Youth lead the charge at TEDxRedmond

Youth lead the charge at TEDxRedmond

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By Akhtar Badshah, Senior Director of Citizenship and Public Affairs, Microsoft

Hundreds of fired up, amazing young people came to Microsoft Campus last Saturday. Local middle and high school students, who were accompanied by parents, educators and civic leaders, made up an audience of 600 who attended TEDxRedmond.

TEDx events are independently organized to promote ideas about technology, entertainment and design. The get-together was run by and for young people to create a forum to empower youth and change the world. It’s a cause that aligns with our company-wide, global YouthSpark Initiative to create opportunities for 300 million youth over three years.

During my opening remarks, I was excited to share a milestone we announced earlier in the week: YouthSpark has impacted more than 100 million youth in 100 countries and continues to help close the opportunity divide.

Akhtar Badshah, Senior Director of Citizenship and Public Affairs, Microsoft, made opening remarks at TEDxRedmond.

I was inspired by so many of the speakers, including Mohammad Adib. The 17-year-old, who attends Newport High School in Bellevue, Washington, observed that science, technology, and entrepreneurship are under-appreciated by his peers.  Mohammad said that fostering interest in these subjects is vital to addressing the global need for innovators and scientists, as well as to finding solutions to some of our biggest problems.  That’s why he designed a mobile app to encourage kids to study STEM science, technology, engineering and math (STEM).


Mohammed Adib, 17-year-old who attends Newport High School in Bellevue, spoke about the importance and impact of science, technology, and entrepreneurship.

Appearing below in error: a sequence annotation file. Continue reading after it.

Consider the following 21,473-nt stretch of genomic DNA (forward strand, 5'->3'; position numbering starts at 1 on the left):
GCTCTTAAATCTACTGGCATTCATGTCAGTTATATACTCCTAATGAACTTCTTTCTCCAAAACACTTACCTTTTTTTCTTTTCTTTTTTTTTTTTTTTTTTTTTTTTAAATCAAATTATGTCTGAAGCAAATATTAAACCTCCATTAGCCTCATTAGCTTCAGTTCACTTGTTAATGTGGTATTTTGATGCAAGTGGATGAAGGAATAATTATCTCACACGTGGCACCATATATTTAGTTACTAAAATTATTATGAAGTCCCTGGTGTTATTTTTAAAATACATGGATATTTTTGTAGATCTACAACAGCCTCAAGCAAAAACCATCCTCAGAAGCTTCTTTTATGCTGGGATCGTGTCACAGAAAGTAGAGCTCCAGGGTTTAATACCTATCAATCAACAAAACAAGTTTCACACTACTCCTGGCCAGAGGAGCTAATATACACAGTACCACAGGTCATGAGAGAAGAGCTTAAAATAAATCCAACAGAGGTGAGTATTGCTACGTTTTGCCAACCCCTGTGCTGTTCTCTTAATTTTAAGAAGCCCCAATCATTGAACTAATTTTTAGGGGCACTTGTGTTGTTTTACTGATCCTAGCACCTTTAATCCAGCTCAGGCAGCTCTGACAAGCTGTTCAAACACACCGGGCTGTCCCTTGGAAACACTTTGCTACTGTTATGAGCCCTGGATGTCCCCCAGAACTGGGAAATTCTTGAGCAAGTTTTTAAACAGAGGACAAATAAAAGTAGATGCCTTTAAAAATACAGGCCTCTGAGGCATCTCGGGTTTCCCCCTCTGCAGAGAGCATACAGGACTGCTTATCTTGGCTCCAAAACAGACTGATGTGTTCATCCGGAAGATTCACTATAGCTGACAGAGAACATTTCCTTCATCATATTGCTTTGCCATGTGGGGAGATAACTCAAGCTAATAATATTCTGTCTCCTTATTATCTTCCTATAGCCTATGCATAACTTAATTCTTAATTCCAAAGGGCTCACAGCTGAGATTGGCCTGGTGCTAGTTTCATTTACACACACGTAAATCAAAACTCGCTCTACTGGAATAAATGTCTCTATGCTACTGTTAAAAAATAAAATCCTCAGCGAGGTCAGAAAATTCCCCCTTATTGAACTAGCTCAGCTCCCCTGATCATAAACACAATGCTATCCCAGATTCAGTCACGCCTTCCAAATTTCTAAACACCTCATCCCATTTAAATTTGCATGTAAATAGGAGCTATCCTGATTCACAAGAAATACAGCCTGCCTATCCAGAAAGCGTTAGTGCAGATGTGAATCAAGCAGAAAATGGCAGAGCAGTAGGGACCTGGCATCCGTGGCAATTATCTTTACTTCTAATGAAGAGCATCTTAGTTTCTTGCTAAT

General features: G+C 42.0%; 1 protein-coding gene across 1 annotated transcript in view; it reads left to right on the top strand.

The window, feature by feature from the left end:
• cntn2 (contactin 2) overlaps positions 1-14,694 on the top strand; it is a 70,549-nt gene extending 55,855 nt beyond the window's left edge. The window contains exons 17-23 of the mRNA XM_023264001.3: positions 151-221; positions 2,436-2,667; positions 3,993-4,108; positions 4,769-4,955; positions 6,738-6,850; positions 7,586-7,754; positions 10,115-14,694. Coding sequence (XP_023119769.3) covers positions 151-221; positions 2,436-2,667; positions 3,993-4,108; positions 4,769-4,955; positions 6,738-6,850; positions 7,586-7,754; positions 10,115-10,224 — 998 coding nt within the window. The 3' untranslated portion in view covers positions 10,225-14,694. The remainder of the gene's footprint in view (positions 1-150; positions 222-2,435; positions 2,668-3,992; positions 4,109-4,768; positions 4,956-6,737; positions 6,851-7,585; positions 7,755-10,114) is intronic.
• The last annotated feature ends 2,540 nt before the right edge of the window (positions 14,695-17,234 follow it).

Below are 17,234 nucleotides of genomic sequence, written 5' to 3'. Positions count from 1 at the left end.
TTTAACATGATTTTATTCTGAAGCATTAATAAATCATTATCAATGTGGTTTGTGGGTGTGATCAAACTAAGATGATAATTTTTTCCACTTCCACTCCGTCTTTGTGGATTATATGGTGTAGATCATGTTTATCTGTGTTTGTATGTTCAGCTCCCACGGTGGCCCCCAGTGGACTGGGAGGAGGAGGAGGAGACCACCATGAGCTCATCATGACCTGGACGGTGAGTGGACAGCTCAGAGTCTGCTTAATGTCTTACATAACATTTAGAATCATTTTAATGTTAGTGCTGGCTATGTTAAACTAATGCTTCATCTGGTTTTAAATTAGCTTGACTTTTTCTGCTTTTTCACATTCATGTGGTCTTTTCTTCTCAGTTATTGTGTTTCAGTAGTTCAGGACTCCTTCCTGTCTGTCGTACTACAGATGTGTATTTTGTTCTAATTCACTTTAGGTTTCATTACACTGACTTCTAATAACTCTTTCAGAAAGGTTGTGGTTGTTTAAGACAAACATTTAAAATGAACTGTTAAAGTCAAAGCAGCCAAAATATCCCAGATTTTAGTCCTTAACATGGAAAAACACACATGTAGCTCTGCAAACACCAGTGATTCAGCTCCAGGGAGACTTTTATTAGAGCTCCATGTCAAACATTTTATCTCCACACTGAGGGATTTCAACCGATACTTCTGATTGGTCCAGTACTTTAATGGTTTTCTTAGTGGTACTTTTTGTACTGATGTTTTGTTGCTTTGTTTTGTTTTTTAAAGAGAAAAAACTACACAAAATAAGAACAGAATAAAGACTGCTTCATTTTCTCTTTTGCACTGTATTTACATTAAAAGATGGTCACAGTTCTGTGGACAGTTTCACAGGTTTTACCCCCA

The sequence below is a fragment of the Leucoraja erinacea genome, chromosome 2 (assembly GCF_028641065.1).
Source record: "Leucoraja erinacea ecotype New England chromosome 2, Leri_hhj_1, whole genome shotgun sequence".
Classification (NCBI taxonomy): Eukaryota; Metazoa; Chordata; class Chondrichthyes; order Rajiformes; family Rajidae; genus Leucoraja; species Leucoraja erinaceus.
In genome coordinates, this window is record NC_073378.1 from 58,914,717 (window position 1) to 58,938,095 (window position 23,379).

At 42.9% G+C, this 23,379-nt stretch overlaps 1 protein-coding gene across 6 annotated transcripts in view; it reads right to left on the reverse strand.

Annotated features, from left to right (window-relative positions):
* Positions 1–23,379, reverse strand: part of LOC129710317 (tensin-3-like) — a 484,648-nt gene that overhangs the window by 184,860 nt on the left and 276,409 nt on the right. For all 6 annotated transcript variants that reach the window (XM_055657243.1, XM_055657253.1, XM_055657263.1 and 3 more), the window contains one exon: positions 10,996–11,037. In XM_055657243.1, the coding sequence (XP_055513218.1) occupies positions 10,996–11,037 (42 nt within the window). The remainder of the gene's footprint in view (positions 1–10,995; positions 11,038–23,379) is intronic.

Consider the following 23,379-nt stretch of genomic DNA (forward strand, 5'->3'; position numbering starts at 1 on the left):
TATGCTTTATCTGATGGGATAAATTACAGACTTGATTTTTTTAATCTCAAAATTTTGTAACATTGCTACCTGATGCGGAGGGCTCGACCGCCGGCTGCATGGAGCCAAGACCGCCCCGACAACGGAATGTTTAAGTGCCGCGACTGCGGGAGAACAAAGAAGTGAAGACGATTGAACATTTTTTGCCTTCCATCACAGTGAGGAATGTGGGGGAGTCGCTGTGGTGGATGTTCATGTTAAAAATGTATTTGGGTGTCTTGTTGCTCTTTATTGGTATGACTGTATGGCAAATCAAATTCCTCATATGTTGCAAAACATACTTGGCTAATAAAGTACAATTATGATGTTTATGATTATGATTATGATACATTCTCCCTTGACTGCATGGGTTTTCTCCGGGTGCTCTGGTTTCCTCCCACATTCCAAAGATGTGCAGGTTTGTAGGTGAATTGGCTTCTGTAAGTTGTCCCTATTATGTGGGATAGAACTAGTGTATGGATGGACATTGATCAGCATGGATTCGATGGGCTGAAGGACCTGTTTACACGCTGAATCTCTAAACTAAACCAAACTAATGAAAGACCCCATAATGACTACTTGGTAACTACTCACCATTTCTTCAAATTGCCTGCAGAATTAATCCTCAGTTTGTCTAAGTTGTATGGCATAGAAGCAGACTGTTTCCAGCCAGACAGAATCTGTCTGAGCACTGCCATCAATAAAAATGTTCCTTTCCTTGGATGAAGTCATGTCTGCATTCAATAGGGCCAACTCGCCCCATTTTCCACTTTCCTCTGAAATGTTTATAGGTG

Ann Makosinski, a 15 year-old junior at the St. Michaels University School in Victoria, British Columbia, spoke about how she invented a Hollow Flashlight that runs on the heat of the human hand. One of her goals is to prevent pollution from battery waste.  She outlined her plans to improve her invention so that it’s as bright and long-lasting as a battery-powered flashlight.

Ann Makosinski, a 15 year-old junior at the St. Michaels University School in Victoria, British Columbia, spoke about how she invented a Hollow Flashlight that runs on the heat of the human hand.

Perhaps the goals of TEDxRemond, and the mission of Microsoft YouthSpark, were best summed up by a young entrepreneur who also spoke on Saturday. Jack Kim, who last year graduated from King’s High School in Shoreline, Washington, and is now attending Stanford University, said, “Anyone in this world has the equal power and opportunity to pick up their own pieces and make something great.”

Jack Kim, graduated from King’s High School in Shoreline, Washington, and is now attending Stanford University.

We’re inspired by today’s youth and proud to stand alongside them, ready to help every step along the way. 

See profiles of all the speakers at TEDxRedmond.com. Videos of the presentations will be posted within the next two weeks. 

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